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The Economic Definition of Profit

Let’s move from the accountants definition of profit (link)to the economists’ definition.

For an economist, profit is the difference between revenue and opportunity costs, not actual costs.

I’m sorry about the jargon – and I accept it’s one of the reasons why business people find finance daunting – but opportunity cost is an important concept.

Opportunity cost is the value given up by not using the best alternative use of a resource.

An Example Of Opportunity Cost

Let me give you an example to show what I mean.

Imagine you have some spare cash and you can earn 5,000 pounds or dollars in a year by putting your money into a bank.

Then a finance adviser tells you that if you invest all that spare money in his scheme, you will earn a 20,000 return in a year. I’m not going to keep saying pounds or dollars.

The extra profit of the investment is 15,000.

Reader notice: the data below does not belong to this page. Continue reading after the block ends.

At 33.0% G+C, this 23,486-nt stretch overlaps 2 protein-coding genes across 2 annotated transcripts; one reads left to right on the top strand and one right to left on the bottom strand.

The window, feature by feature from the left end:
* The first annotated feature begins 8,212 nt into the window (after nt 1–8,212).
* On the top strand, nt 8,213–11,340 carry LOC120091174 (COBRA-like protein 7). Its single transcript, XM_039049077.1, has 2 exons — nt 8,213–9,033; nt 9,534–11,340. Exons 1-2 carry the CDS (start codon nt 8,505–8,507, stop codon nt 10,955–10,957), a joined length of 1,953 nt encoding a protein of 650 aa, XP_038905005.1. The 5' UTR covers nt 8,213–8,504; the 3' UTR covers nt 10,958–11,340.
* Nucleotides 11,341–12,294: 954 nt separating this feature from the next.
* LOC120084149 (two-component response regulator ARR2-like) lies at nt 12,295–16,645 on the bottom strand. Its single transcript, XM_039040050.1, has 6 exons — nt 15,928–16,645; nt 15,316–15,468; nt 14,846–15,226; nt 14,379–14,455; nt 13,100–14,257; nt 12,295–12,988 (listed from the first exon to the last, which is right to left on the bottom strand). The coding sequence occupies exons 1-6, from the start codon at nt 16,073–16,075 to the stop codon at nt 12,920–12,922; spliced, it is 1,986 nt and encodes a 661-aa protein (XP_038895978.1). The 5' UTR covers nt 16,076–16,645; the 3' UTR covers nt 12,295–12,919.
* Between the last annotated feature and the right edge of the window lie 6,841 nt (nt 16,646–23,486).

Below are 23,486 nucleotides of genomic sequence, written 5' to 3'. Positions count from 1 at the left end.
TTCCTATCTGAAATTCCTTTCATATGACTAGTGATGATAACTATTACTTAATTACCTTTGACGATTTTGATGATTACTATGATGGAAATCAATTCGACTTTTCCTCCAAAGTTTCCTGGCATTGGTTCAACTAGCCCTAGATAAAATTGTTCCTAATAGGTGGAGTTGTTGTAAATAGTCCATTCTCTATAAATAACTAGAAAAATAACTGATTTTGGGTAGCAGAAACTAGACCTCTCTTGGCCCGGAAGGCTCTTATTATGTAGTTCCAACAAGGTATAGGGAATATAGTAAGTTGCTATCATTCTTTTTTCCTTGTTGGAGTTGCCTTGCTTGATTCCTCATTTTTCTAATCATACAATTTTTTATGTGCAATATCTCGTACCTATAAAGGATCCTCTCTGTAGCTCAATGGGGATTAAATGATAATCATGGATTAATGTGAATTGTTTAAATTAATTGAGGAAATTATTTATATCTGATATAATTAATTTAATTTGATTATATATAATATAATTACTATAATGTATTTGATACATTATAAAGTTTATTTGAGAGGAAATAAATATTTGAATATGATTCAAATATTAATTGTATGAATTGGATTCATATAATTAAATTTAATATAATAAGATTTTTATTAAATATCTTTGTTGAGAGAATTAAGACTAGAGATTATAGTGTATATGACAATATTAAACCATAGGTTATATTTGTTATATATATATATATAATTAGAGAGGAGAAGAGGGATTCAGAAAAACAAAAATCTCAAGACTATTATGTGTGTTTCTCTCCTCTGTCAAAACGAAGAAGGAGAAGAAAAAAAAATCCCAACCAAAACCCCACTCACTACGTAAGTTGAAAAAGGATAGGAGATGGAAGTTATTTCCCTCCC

That’s the return of 20,000 less the gain from the next best alternative of 5,000.

It works the other way around as well.

If the investment doesn’t work out as well as the financial adviser predicts and you just get your money back, the adviser may try to reassure you that you’ve lost nothing.

But an economist will tell you that you’ve lost the 5,000 return from the safe investment in the bank account and you are worse off than you would have been.

A Powerful Tool For Assessing Your Decisions

It’s a different way of looking at things and it helps you to decide whether you made a good decision or not and therefore it helps you to learn.

Return to P1M2 What is Profit (link)

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